When the Yankees Go Home

ISLAMABAD – Relations between the United States and Pakistan have continued to fray since a US Special Forces team killed Osama bin Laden in a comfortable villa near a major Pakistani military academy. But the tit-for-tat retaliation that has followed the raid reflects deeper sources of mistrust and mutual suspicion. The latest round has focused on the alleged activities of the Pakistani military’s powerful intelligence agency, Inter-Services Intelligence (ISI), in the United States. ISI is accused of watching over the Pakistani diaspora and of sponsoring unregistered lobbyists working to shape congressional opinion.

Indeed, this is not the first time that Pakistan’s relations with the US have been on a slippery slope. In 1965, after helping the country to build up its economy and its military strength, the US walked out over the war with India that Pakistan had provoked by sending “freedom fighters” into Kashmir.

In 1989, following the Soviet Union’s exit from Afghanistan, the US lost interest in what it now calls AfPak – Afghanistan-Pakistan. The Americans began returning to Pakistan until, in 1998, the Pakistani government decided to follow India in testing an atomic bomb. This led to the imposition of US sanctions – and America’s third exit from Pakistan.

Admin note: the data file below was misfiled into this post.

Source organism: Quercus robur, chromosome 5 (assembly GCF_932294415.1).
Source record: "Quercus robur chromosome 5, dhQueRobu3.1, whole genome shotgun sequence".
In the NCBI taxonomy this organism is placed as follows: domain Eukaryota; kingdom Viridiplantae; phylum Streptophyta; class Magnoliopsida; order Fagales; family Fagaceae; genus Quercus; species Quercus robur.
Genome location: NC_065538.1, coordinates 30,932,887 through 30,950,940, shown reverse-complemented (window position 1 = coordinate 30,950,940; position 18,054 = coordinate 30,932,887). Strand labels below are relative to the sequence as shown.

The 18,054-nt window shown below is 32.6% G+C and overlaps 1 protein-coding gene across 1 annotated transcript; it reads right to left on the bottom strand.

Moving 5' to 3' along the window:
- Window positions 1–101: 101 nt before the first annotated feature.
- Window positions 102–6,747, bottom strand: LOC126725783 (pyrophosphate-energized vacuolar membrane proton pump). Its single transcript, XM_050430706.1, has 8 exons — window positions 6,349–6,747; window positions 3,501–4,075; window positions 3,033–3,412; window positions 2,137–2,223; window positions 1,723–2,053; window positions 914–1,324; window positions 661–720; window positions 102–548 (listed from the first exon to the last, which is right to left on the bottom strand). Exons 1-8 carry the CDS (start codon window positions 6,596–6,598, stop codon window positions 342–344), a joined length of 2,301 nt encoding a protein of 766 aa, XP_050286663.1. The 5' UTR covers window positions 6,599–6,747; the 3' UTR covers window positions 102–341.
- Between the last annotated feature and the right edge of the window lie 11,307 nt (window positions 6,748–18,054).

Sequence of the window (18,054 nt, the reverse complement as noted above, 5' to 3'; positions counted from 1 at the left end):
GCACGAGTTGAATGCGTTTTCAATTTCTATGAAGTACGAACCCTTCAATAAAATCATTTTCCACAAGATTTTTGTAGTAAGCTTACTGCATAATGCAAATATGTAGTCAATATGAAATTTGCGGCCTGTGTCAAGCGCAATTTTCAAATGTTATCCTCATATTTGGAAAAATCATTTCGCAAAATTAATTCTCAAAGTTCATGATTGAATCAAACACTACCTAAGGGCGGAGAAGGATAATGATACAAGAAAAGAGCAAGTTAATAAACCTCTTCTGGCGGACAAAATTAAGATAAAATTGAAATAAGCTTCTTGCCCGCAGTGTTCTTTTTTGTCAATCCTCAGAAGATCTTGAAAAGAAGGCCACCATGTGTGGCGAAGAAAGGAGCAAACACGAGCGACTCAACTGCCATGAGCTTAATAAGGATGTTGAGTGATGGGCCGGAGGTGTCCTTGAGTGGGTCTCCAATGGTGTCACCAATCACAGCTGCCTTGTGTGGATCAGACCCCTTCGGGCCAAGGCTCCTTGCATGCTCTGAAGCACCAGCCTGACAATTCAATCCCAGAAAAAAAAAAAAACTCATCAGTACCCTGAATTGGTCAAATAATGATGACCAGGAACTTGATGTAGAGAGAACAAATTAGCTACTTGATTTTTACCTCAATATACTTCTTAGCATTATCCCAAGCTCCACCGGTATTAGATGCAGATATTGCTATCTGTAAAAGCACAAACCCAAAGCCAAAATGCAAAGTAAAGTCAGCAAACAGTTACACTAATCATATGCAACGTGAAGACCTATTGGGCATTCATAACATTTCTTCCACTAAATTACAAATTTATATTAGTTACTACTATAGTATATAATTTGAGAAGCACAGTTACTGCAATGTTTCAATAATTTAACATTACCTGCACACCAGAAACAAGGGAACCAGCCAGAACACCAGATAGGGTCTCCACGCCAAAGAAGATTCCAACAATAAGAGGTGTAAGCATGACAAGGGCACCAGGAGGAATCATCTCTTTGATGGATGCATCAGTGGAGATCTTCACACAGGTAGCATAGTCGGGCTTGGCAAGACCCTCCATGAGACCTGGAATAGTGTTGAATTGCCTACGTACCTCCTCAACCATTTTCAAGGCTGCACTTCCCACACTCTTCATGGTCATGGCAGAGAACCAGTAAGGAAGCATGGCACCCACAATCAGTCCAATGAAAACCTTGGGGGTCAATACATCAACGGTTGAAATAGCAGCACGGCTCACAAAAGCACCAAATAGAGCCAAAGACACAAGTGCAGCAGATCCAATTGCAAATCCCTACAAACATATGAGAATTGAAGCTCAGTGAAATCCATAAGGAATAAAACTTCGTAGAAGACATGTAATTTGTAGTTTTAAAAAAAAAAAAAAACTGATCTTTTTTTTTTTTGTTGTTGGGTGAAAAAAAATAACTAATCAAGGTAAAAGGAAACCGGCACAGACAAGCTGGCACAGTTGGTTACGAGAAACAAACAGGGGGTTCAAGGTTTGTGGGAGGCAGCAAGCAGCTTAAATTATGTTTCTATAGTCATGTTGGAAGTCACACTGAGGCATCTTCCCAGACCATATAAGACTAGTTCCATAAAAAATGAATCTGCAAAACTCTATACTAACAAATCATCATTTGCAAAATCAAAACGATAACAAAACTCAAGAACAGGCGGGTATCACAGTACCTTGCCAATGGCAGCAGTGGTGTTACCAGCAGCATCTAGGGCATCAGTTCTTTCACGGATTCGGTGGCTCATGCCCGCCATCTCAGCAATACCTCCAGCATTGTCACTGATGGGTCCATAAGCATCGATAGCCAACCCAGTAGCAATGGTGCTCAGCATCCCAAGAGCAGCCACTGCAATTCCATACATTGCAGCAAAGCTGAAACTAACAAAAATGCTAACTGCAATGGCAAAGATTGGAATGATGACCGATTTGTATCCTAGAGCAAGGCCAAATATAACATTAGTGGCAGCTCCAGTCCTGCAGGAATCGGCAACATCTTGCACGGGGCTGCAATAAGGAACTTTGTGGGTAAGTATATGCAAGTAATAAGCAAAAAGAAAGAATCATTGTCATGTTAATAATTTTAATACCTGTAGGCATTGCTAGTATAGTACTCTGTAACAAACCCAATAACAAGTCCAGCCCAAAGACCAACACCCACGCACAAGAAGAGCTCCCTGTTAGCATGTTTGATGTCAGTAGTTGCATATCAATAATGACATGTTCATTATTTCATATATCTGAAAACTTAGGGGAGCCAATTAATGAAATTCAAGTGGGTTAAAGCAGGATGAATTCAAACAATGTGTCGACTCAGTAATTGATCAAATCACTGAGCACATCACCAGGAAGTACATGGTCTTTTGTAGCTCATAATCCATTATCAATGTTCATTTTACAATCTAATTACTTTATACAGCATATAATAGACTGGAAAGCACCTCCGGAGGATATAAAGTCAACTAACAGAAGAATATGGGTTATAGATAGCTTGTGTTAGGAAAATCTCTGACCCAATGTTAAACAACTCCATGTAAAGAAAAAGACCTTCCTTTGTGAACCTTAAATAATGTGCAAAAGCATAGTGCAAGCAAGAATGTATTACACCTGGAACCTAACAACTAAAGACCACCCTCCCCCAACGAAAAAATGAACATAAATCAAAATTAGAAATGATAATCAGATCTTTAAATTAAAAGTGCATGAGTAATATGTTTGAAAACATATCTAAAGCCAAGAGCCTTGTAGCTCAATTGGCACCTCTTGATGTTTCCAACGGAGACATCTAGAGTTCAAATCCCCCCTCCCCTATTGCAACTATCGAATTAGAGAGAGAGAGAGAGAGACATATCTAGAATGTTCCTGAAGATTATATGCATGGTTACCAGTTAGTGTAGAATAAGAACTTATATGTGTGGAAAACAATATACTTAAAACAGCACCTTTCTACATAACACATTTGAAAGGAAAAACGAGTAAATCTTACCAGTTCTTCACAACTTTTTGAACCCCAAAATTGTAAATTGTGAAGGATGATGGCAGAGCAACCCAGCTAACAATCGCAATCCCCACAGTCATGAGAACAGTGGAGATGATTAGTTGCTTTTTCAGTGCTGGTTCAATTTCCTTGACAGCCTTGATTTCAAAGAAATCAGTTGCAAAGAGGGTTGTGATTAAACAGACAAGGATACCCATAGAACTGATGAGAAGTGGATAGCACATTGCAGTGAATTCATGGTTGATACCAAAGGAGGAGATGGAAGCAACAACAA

That situation remained unchanged when Afghanistan-based Al Qaeda struck America on September 11, 2001. After receiving a “you are either with us or against us” warning from President George W. Bush’s administration, General Pervez Musharraf’s Pakistan decided to side with the US. It severed relations with Afghanistan’s Taliban regime, which it had helped to install five years earlier, and allowed America to use its air space to launch strikes on Afghanistan.